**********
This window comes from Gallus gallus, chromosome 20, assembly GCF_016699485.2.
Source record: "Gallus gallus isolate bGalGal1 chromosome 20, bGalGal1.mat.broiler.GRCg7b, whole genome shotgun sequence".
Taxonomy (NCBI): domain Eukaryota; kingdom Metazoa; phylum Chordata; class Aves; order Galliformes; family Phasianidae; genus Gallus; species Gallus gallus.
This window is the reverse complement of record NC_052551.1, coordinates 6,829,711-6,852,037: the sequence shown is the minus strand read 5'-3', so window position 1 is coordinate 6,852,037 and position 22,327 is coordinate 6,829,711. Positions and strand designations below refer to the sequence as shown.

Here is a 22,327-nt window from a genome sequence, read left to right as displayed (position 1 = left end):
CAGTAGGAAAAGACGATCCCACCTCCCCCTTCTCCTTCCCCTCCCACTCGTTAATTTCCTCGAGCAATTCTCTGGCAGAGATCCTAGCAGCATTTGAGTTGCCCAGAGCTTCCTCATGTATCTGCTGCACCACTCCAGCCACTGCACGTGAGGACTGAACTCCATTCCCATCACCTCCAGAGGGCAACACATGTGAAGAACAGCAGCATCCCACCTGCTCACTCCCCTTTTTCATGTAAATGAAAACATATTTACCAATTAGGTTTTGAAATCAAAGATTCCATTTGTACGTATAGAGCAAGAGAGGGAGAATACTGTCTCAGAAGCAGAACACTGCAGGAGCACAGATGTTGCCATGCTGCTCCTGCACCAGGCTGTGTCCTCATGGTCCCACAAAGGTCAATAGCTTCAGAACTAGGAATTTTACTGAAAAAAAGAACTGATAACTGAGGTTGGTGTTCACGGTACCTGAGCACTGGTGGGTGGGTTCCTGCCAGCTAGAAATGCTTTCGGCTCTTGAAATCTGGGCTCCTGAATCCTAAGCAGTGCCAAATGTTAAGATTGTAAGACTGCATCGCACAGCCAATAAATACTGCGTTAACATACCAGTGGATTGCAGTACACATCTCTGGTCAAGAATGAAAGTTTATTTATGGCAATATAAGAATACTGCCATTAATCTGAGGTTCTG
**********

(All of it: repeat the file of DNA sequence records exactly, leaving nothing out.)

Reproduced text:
This window comes from Gallus gallus, chromosome 20, assembly GCF_016699485.2.
Source record: "Gallus gallus isolate bGalGal1 chromosome 20, bGalGal1.mat.broiler.GRCg7b, whole genome shotgun sequence".
Taxonomy (NCBI): domain Eukaryota; kingdom Metazoa; phylum Chordata; class Aves; order Galliformes; family Phasianidae; genus Gallus; species Gallus gallus.
This window is the reverse complement of record NC_052551.1, coordinates 6,829,711-6,852,037: the sequence shown is the minus strand read 5'-3', so window position 1 is coordinate 6,852,037 and position 22,327 is coordinate 6,829,711. Positions and strand designations below refer to the sequence as shown.

Here is a 22,327-nt window from a genome sequence, read left to right as displayed (position 1 = left end):
CAGTAGGAAAAGACGATCCCACCTCCCCCTTCTCCTTCCCCTCCCACTCGTTAATTTCCTCGAGCAATTCTCTGGCAGAGATCCTAGCAGCATTTGAGTTGCCCAGAGCTTCCTCATGTATCTGCTGCACCACTCCAGCCACTGCACGTGAGGACTGAACTCCATTCCCATCACCTCCAGAGGGCAACACATGTGAAGAACAGCAGCATCCCACCTGCTCACTCCCCTTTTTCATGTAAATGAAAACATATTTACCAATTAGGTTTTGAAATCAAAGATTCCATTTGTACGTATAGAGCAAGAGAGGGAGAATACTGTCTCAGAAGCAGAACACTGCAGGAGCACAGATGTTGCCATGCTGCTCCTGCACCAGGCTGTGTCCTCATGGTCCCACAAAGGTCAATAGCTTCAGAACTAGGAATTTTACTGAAAAAAAGAACTGATAACTGAGGTTGGTGTTCACGGTACCTGAGCACTGGTGGGTGGGTTCCTGCCAGCTAGAAATGCTTTCGGCTCTTGAAATCTGGGCTCCTGAATCCTAAGCAGTGCCAAATGTTAAGATTGTAAGACTGCATCGCACAGCCAATAAATACTGCGTTAACATACCAGTGGATTGCAGTACACATCTCTGGTCAAGAATGAAAGTTTATTTATGGCAATATAAGAATACTGCCATTAATCTGAGGTTCTG